"Blessed are they who are persecuted for righteousness' sake, for theirs is the kingdom of heaven." – Matthew 5:10. The keynote of "persecution" is "I assume all blame for everything around me, for God's sake."

"Blessed are you, when men shall revile you, and persecute you, and shall say all manner of evil against you falsely, for my sake." – Matthew 5:11. Balanced Love and Wisdom are the keynotes. Wisdom as will holds itself to one point of consciousness, but only desire, sublimated into Love, will bring you into balance. Correlate every phase of life in balance with love, tie earth to heaven, and feel the interrelationship of all truth.

Top ↑

New Testament on the Beatitudes

Blessed are the poor in spirit: for theirs is the kingdom of heaven. – Matthew 5:3.

Blessed are they that mourn: for they shall be comforted. – Matthew 5:4.

Blessed are the meek: for they shall inherit the earth. – Matthew 5:5.

Blessed are they which do hunger and thirst after righteousness: for they shall be filled. – Matthew 5:6.

Blessed are the merciful: for they shall obtain mercy. – Matthew 5:7.

Blessed are the pure in heart: for they shall see God. – Matthew 5:8.

Blessed are the peacemakers: for they shall be called the children of God. – Matthew 5:9.

Blessed are they which are persecuted for righteousness’ sake: for theirs is the kingdom of heaven. – Matthew 5:10.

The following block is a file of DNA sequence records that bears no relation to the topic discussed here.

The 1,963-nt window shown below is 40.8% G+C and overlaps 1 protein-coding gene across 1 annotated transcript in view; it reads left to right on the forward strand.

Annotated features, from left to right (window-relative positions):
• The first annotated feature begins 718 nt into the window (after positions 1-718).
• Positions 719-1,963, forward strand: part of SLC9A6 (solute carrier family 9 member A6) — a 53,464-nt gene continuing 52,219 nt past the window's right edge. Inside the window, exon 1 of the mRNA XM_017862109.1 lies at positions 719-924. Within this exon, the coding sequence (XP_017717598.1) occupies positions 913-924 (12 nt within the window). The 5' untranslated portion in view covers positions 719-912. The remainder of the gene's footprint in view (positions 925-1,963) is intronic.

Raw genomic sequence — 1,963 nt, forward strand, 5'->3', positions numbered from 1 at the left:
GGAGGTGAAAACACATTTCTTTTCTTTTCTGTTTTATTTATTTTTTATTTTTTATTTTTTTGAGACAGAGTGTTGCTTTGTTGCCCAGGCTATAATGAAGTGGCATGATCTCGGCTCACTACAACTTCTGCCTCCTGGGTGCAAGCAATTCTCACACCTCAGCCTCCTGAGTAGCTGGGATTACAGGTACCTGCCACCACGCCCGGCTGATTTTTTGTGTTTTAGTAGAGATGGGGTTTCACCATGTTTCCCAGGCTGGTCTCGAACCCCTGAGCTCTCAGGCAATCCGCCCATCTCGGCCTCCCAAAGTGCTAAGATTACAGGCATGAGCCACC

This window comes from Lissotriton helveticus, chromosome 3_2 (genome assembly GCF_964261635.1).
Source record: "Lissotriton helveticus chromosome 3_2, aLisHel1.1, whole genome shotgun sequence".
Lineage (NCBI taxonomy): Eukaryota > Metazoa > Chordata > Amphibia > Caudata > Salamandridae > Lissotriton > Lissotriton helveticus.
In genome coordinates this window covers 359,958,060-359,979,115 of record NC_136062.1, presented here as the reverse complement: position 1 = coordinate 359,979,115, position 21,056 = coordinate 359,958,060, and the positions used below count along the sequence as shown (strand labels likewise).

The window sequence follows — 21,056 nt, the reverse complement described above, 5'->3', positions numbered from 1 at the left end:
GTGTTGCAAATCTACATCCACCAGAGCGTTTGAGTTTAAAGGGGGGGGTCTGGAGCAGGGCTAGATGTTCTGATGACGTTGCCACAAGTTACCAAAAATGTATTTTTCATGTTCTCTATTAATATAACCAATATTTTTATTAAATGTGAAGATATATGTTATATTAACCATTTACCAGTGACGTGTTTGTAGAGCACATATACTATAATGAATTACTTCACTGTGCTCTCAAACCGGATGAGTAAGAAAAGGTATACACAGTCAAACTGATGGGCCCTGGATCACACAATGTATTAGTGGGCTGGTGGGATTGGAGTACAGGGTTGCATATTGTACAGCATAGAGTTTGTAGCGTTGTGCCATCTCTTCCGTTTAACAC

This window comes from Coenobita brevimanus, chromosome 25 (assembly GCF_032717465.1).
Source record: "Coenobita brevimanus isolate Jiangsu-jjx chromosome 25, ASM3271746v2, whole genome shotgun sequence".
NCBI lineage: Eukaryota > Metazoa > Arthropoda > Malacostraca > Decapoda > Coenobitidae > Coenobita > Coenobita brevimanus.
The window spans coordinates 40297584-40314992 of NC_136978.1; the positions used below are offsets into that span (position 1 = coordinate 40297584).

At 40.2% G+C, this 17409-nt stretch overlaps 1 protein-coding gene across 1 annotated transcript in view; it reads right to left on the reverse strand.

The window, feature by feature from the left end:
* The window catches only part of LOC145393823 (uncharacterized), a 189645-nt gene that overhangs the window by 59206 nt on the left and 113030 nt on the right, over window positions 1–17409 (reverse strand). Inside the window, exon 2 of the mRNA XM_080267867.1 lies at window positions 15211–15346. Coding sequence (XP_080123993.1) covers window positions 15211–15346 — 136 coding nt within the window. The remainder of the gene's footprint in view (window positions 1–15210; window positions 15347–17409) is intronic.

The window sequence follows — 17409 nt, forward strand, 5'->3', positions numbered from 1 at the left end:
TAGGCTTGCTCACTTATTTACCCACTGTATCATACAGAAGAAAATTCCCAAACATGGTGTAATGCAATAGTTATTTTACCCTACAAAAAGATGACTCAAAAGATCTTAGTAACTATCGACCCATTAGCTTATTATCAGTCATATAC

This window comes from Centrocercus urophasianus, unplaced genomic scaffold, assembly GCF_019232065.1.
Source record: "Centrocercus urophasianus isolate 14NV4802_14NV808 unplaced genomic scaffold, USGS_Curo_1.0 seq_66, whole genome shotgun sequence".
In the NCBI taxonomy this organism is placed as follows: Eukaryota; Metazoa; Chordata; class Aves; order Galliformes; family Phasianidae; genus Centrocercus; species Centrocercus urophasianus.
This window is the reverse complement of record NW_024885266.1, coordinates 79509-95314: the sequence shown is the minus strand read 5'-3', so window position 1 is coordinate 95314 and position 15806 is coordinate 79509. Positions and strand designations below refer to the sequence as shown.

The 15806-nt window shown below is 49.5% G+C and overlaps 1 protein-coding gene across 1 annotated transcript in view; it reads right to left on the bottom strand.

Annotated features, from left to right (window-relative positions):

Blessed are ye, when men shall revile you, and persecute you, and shall say all manner of evil against you falsely, for my sake. – Matthew 5:11.

Blessed is she that believed: for there shall be a performance of those things which were told her from the Lord. – Luke 1:45.

Blessed be ye poor: for yours is the kingdom of God. Blessed are ye that hunger now: for ye shall be filled. Blessed are ye that weep now: for ye shall laugh. Blessed are ye, when men shall hate you, and when they shall separate you from their company, and shall reproach you, and cast out your name as evil, for the Son of man's sake. Rejoice ye in that day, and leap for joy: for, behold, your reward is great in heaven: for in the like manner did their fathers unto the prophets." – Luke 6:20-23.

Blessed is he, whosoever shall not be offended in me. – Luke 7:23.

Blessed are they that hear the word of God, and keep it. – Luke 11:28.

Blessed are those servants, whom the lord when he [Christ] cometh shall find watching: verily I say unto you, that he shall gird himself, and make them to sit down to meat, and will come forth and serve them. – Luke 12:37.

Top ↑

Edna Miriam Lister
1884 –1971
The original Pioneering Mystic
minister, teacher, and author

Edna Lister

Etymology of beatitude: Old Latin beatitudo, from beatus, "happy." Directly from Latin beatitudinem "state of blessedness," from past participle stem of beare "make happy." As "a declaration of blessedness" (usually plural, beatitudes, especially in reference to the Sermon on the Mount) it is attested from 1520s.

The Beatitudes are laws of being. rooted in the principle of nonresistance.

The Beatitudes are laws of doing.


The Compact Edition of The Oxford English Dictionary: 2 volumes. E.S.C. Weiner, editor. Oxford University Press, 1971.

The Holy Bible. King James Version (KJV).

Search Our Site